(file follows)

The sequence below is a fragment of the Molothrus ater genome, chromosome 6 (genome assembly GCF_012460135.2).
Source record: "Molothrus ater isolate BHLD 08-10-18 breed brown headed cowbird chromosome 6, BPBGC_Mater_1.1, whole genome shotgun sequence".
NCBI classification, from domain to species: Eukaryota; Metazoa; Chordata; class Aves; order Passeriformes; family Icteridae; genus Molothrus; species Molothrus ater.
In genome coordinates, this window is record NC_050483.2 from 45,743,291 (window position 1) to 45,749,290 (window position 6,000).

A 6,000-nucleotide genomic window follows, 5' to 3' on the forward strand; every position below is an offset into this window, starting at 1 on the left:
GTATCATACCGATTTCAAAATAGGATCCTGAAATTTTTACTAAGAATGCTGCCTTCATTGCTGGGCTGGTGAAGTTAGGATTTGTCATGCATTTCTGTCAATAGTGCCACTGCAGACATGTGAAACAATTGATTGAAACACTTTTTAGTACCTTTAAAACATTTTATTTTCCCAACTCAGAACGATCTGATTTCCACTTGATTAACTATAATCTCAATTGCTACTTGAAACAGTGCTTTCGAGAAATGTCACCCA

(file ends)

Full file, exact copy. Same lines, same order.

The sequence below is a fragment of the Molothrus ater genome, chromosome 6 (genome assembly GCF_012460135.2).
Source record: "Molothrus ater isolate BHLD 08-10-18 breed brown headed cowbird chromosome 6, BPBGC_Mater_1.1, whole genome shotgun sequence".
NCBI classification, from domain to species: Eukaryota; Metazoa; Chordata; class Aves; order Passeriformes; family Icteridae; genus Molothrus; species Molothrus ater.
In genome coordinates, this window is record NC_050483.2 from 45,743,291 (window position 1) to 45,749,290 (window position 6,000).

A 6,000-nucleotide genomic window follows, 5' to 3' on the forward strand; every position below is an offset into this window, starting at 1 on the left:
GTATCATACCGATTTCAAAATAGGATCCTGAAATTTTTACTAAGAATGCTGCCTTCATTGCTGGGCTGGTGAAGTTAGGATTTGTCATGCATTTCTGTCAATAGTGCCACTGCAGACATGTGAAACAATTGATTGAAACACTTTTTAGTACCTTTAAAACATTTTATTTTCCCAACTCAGAACGATCTGATTTCCACTTGATTAACTATAATCTCAATTGCTACTTGAAACAGTGCTTTCGAGAAATGTCACCCA